As you read through the second chapter of Rough Enough it is important to remember that the military has treated it’s volunteers quite differently over the ages. This treatment has to do with enlistment periods as well as equipment provided.
In 1776 the War of Revolution Era, virtually every soldier in the First Continental Army started off as a volunteer and had to initially provide everything all the way from weaponry to clothing and at times even food. The period of service was often for as long as the volunteer had the feeling that he was involved in a cause that he was able to believe in and could give up enough time from the family farm or business in order to take up arms and be a soldier. If planting time came on the farm and a farmer needed to go home and plant crops, he just went home.
By the time of the American Civil War, or War of Rebellion as it was often called by the Union soldiers; there was a standing Army for the United States with issuance of uniforms, weapons and equipment for the regulars. The terms of service also in writing with a contracted commitment by the soldier to serve for a defined period of time.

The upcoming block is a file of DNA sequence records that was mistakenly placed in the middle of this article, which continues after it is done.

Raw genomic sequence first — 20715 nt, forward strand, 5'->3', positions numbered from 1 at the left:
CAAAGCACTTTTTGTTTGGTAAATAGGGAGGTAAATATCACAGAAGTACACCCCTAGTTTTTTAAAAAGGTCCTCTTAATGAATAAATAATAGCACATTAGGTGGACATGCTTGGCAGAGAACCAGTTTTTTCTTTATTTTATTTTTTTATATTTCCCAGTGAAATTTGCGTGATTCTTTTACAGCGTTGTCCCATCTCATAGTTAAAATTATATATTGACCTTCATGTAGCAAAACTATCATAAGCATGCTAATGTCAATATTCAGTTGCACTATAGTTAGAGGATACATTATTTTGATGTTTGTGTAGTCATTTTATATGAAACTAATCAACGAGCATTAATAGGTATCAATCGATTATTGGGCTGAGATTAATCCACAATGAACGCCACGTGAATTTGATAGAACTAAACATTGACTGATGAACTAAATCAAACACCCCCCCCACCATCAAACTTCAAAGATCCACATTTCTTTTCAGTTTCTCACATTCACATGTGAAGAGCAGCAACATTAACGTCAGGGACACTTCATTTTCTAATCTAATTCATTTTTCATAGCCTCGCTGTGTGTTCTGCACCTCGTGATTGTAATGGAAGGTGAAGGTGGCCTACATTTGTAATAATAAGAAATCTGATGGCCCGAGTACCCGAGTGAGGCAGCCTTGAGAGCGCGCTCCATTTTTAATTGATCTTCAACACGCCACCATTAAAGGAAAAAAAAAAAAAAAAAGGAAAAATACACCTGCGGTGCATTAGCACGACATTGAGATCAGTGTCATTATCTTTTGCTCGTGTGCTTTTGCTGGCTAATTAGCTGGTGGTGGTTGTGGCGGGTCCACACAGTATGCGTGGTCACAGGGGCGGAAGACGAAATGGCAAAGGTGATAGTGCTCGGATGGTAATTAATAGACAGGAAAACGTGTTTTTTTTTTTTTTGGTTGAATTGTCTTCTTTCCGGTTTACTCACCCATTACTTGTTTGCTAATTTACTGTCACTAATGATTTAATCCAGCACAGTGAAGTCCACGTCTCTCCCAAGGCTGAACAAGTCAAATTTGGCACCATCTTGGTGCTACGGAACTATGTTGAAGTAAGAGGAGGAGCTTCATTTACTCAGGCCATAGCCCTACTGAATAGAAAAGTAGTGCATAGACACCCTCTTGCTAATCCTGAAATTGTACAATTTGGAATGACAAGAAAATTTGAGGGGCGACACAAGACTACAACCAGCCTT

Now let’s move to the last portion of the Civil War. What do you see as the causes behind that fact that Richard Clow and others were asked to provide their own bedding, mattresses, boots and even winter clothing? What was going on that made this a necessity for the later volunteers in the Union Army, whereas it wasn’t so at the beginning of the war?
In addition, how had the system of paying an enlistment bounty changed during the Civil War? What were the reasons for this change? Why would you pay an enlistment bounty for an infantry soldier but not for an engineer?
What is the difference in the thinking behind giving a bounty in the Civil War and the thinking today about giving bounties for enlistment and reenlistment?
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